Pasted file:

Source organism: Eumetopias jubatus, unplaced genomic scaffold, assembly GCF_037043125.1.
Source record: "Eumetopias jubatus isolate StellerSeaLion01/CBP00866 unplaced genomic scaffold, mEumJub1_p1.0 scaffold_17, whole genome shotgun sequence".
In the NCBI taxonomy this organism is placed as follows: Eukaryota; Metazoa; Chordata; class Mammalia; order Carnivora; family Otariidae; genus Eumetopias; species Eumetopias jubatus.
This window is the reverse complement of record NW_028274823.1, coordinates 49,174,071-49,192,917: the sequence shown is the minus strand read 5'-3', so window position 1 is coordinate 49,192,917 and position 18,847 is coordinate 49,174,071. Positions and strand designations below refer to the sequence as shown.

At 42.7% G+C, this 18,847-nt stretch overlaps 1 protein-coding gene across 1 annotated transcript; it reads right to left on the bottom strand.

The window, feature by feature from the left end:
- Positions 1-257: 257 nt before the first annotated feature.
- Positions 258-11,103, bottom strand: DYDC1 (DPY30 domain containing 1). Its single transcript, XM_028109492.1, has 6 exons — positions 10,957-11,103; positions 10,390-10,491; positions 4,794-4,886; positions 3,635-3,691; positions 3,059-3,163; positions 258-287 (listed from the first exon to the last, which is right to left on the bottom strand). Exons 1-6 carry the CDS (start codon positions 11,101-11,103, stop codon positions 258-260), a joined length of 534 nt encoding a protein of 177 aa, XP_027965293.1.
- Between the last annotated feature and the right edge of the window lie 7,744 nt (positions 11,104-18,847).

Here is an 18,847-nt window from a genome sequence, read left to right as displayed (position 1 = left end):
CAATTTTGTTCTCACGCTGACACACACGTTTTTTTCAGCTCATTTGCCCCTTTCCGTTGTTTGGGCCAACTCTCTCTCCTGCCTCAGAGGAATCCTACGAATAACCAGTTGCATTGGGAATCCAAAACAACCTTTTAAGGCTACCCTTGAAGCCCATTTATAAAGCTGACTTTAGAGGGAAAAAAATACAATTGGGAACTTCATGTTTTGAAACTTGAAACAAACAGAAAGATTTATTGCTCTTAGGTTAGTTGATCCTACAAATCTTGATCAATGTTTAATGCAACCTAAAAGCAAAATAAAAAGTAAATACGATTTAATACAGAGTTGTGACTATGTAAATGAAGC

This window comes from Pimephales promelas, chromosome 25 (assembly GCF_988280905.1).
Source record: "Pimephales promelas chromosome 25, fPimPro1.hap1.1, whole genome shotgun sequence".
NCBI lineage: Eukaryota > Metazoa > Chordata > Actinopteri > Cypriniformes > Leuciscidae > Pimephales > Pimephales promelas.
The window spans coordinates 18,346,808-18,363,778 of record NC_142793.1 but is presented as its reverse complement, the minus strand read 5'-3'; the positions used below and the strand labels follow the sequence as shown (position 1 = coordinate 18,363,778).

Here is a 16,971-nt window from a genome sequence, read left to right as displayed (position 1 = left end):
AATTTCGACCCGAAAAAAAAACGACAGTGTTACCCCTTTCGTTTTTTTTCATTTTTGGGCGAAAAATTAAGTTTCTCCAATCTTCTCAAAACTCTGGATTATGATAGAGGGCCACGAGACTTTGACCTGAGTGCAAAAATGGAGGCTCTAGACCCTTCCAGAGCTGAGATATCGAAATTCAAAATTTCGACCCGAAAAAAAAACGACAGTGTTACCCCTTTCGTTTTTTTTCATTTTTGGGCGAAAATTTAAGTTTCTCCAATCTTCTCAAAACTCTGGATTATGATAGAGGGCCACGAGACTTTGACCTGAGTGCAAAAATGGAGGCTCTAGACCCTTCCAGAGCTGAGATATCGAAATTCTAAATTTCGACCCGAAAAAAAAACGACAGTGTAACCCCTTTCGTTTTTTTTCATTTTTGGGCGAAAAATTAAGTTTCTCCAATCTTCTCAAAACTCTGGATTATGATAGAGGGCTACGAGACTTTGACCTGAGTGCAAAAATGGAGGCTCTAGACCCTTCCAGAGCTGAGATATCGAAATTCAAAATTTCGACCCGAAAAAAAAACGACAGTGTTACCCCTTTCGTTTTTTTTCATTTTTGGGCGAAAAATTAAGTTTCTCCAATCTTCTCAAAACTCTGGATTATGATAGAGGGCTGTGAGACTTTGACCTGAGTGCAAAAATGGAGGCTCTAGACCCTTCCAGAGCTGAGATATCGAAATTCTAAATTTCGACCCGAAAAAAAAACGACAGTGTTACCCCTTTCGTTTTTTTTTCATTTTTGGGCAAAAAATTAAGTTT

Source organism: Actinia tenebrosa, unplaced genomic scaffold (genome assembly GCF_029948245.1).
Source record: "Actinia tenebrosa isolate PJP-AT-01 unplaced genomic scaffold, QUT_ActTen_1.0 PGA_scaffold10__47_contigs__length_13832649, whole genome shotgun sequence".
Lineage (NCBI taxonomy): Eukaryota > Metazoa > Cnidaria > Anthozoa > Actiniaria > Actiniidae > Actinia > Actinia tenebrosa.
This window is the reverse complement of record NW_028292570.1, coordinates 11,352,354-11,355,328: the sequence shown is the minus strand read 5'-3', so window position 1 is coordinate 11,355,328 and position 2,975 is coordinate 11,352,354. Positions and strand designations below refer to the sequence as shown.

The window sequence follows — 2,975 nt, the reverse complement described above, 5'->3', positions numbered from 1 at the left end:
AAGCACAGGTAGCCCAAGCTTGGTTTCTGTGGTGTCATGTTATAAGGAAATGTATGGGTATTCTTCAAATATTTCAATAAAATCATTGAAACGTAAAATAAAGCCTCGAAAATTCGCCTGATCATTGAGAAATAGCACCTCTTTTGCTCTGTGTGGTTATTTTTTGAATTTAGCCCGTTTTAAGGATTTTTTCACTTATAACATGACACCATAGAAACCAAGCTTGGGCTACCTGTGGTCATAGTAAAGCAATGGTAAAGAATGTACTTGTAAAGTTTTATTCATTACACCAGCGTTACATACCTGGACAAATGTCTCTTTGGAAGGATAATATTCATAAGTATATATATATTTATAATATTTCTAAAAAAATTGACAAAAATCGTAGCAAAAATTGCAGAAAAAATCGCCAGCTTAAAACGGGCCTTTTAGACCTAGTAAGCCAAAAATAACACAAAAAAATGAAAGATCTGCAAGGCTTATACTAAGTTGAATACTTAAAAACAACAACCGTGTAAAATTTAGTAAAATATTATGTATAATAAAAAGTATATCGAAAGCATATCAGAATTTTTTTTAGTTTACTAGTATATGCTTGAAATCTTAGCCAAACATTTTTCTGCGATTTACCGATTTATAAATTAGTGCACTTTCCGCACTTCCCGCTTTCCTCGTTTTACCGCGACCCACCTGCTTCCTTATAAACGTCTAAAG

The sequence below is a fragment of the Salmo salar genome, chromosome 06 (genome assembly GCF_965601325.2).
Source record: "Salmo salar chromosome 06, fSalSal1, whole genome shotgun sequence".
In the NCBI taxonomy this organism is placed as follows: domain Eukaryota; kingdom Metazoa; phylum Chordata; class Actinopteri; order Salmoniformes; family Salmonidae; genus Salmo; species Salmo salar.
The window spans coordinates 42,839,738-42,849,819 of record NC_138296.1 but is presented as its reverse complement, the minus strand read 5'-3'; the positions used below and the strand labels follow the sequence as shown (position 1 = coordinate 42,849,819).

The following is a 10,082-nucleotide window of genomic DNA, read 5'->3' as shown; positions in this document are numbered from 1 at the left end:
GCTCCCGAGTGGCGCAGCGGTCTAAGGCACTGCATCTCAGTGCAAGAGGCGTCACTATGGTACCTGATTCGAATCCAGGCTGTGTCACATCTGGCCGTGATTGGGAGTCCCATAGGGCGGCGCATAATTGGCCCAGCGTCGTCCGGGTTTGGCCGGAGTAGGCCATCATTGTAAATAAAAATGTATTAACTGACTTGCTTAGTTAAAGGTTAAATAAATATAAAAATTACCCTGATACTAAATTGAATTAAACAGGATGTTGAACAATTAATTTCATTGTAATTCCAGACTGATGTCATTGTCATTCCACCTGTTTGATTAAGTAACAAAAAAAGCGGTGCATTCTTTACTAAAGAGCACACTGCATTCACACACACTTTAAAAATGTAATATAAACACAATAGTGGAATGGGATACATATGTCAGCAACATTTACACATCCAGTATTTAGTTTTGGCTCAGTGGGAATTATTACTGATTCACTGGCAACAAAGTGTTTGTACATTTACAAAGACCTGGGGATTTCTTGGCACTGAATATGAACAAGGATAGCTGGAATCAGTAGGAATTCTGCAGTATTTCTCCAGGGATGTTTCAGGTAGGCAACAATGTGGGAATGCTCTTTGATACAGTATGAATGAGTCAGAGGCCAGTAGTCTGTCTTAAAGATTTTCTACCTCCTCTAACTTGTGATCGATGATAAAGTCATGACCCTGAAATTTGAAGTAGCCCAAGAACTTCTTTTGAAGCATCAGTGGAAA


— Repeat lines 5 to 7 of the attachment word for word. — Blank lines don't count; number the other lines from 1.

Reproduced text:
At 42.7% G+C, this 18,847-nt stretch overlaps 1 protein-coding gene across 1 annotated transcript; it reads right to left on the bottom strand.

The window, feature by feature from the left end:
- Positions 1-257: 257 nt before the first annotated feature.